$ sudo sh -c "echo deb [arch=amd64] https://packages.microsoft.com/ubuntu/16.04/prod xenial main >> /etc/apt/sources.list.d/sql-server.list"

3. After that resynchronize the package index files and update the core package and additional tools:

$ sudo apt-get update
$ sudo apt-get install mssql-server mssql-tools -y --allow-unauthenticated

During the process of installation, you will be asked for accepting license terms, answer “Yes” if you have no problems with it 😉

4. After the installation is finished, you need to run the configuration script:

$ sudo /opt/mssql/bin/mssql-conf setup

When you are prompted to accept the license terms choose “Yes”.

Then you will be prompted to create the new SQL Server system administrator password. It should be at least 8 characters long and contain uppercase and lowercase letters, numbers and non-alphanumeric characters.

5. Now it’s time to verify that the service is running:

systemctl status mssql-server

if everything is ok you’ll get something like this:

 mssql-server.service - Microsoft(R) SQL Server(R) Database Engine
Loaded: loaded (/lib/systemd/system/mssql-server.service; enabled; vendor pre
Active: active (running) since Wed 2017-03-01 14:59:15 GMT; 3min 29s ago
Main PID: 827 (sqlservr)
Tasks: 102
CGroup: /system.slice/mssql-server.service
├─ 827 /opt/mssql/bin/sqlservr
└─1284 /opt/mssql/bin/sqlservr

How to Connect to MS SQL Server on Linux

In order to execute SQL commands, you need to run the sqlcmd client.  You can do it using the following command (replace YOUR_PASSWORD with the one you specified during the package installation):

$ sqlcmd -S localhost -U SA -P 'YOUR_PASSWORD'

If you got ‘command not found’ error read this. Otherwise, you should see the sqlcmd’s prompt. Let’s execute a simple command that will tell us the SQL Server’s version:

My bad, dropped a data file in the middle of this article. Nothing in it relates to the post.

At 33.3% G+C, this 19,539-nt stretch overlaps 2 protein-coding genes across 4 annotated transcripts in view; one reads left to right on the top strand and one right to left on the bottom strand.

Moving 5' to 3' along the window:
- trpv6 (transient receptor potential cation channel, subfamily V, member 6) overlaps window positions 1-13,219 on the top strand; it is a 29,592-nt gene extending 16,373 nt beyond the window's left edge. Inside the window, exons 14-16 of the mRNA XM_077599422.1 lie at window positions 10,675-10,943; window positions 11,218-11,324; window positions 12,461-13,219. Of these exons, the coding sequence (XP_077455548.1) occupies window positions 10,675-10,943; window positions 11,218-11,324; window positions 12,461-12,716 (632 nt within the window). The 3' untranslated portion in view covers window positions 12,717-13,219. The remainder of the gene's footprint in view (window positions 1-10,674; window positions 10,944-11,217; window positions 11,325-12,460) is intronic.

1> SELECT @@VERSION
2> GO

If you see something like this:

Microsoft SQL Server vNext (CTP1.3) - 14.0.304.138 (X64) 
 Feb 13 2017 16:49:12 
 Copyright (C) 2016 Microsoft Corporation. All rights reserved.
 on Linux (Ubuntu 16.10)

then you have successfully installed and connected to you SQL Server on Linux!

Bottom Line

In this ‘how to’ article we have explored Microsoft SQL Server installation process on RHEL / CentOS and Ubuntu Server.

Tip for Linux system administrators: now that Microsoft and Linux are becoming closer you will need to learn more about MS SQL Server to make sure that you are well informed and aware of all the nuances.

It was also announced that by mid-2017 Linux will get the same SQL Server editions as are offered today on Windows: Enterprise, Standard, Web, Express, and Developer. Despite the fact that Express and Developer are free, only the Express edition will be licensed for production use with resource limitations.

We appreciate your feedback! If you have any questions or concerns, or just want to share some info with us, please feel free to comment on this article.